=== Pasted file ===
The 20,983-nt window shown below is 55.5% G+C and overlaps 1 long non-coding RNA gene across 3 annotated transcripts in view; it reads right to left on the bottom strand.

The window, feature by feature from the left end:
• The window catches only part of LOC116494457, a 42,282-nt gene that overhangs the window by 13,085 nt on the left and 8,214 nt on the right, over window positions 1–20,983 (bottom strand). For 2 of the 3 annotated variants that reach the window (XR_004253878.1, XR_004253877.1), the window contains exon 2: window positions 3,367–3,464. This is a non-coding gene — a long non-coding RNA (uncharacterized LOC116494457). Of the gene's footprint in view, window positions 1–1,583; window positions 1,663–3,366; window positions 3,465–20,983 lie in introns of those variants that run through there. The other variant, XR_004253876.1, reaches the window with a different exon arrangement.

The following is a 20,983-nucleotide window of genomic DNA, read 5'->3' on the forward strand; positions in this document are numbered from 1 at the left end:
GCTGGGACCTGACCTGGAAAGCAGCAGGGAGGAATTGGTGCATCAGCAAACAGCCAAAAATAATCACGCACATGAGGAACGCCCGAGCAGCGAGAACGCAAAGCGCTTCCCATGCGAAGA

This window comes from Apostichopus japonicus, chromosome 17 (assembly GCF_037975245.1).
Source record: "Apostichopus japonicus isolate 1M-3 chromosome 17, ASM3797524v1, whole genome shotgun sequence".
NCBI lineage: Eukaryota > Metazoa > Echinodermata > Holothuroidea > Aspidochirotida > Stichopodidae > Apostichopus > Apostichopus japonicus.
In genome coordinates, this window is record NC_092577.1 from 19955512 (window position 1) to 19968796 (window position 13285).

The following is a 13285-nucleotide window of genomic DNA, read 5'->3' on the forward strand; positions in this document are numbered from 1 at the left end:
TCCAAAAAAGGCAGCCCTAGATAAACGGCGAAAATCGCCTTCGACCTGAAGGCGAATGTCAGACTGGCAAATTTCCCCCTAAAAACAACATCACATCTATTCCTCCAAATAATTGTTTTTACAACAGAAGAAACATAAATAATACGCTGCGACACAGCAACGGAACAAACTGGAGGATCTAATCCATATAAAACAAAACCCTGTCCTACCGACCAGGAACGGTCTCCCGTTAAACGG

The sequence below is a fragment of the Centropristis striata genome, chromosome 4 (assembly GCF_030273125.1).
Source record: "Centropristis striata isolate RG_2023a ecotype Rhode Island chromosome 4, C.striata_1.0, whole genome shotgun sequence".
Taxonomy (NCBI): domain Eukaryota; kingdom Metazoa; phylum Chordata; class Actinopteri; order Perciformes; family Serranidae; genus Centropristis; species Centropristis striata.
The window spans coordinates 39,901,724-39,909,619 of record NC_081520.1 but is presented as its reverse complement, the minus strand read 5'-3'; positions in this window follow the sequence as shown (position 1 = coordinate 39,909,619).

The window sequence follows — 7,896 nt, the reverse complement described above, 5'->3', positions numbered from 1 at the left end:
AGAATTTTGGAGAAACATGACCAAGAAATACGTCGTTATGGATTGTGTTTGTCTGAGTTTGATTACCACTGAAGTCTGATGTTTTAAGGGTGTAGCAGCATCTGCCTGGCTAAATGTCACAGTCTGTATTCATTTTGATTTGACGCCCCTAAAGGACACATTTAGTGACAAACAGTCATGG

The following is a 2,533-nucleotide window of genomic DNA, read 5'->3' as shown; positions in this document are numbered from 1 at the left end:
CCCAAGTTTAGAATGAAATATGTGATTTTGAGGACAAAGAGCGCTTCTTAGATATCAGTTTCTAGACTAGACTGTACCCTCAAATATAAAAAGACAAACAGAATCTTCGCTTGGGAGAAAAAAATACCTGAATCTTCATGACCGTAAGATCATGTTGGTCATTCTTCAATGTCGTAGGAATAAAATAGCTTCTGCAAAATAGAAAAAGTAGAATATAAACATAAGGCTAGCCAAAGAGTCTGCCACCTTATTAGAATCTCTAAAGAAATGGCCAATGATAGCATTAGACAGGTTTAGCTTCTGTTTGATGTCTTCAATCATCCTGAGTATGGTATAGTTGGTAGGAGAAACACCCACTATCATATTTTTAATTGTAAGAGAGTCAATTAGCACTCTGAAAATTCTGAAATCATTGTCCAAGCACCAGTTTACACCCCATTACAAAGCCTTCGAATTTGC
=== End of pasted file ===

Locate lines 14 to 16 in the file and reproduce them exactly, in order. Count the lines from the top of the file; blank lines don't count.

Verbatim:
Taxonomy (NCBI): domain Eukaryota; kingdom Metazoa; phylum Chordata; class Actinopteri; order Perciformes; family Serranidae; genus Centropristis; species Centropristis striata.
The window spans coordinates 39,901,724-39,909,619 of record NC_081520.1 but is presented as its reverse complement, the minus strand read 5'-3'; positions in this window follow the sequence as shown (position 1 = coordinate 39,909,619).

The window sequence follows — 7,896 nt, the reverse complement described above, 5'->3', positions numbered from 1 at the left end: